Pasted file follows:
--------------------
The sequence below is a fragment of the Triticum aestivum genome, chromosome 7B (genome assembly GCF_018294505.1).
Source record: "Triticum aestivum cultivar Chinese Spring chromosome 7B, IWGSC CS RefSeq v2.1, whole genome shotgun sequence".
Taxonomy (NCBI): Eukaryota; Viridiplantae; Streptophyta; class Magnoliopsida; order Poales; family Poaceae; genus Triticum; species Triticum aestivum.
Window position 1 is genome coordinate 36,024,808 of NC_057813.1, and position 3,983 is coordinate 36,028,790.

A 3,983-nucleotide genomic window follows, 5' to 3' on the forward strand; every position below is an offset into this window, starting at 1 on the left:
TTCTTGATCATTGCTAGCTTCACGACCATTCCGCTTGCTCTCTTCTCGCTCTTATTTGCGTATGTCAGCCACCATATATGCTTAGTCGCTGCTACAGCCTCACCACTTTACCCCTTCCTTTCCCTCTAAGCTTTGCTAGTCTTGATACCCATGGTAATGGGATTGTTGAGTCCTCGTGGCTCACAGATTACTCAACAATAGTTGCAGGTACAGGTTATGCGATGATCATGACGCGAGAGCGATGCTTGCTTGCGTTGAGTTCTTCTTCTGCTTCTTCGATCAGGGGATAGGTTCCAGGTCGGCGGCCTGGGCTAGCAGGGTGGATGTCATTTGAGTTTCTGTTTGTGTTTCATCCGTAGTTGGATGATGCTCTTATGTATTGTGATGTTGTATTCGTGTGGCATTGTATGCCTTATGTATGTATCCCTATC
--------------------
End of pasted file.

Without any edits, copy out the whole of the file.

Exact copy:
The sequence below is a fragment of the Triticum aestivum genome, chromosome 7B (genome assembly GCF_018294505.1).
Source record: "Triticum aestivum cultivar Chinese Spring chromosome 7B, IWGSC CS RefSeq v2.1, whole genome shotgun sequence".
Taxonomy (NCBI): Eukaryota; Viridiplantae; Streptophyta; class Magnoliopsida; order Poales; family Poaceae; genus Triticum; species Triticum aestivum.
Window position 1 is genome coordinate 36,024,808 of NC_057813.1, and position 3,983 is coordinate 36,028,790.

A 3,983-nucleotide genomic window follows, 5' to 3' on the forward strand; every position below is an offset into this window, starting at 1 on the left:
TTCTTGATCATTGCTAGCTTCACGACCATTCCGCTTGCTCTCTTCTCGCTCTTATTTGCGTATGTCAGCCACCATATATGCTTAGTCGCTGCTACAGCCTCACCACTTTACCCCTTCCTTTCCCTCTAAGCTTTGCTAGTCTTGATACCCATGGTAATGGGATTGTTGAGTCCTCGTGGCTCACAGATTACTCAACAATAGTTGCAGGTACAGGTTATGCGATGATCATGACGCGAGAGCGATGCTTGCTTGCGTTGAGTTCTTCTTCTGCTTCTTCGATCAGGGGATAGGTTCCAGGTCGGCGGCCTGGGCTAGCAGGGTGGATGTCATTTGAGTTTCTGTTTGTGTTTCATCCGTAGTTGGATGATGCTCTTATGTATTGTGATGTTGTATTCGTGTGGCATTGTATGCCTTATGTATGTATCCCTATC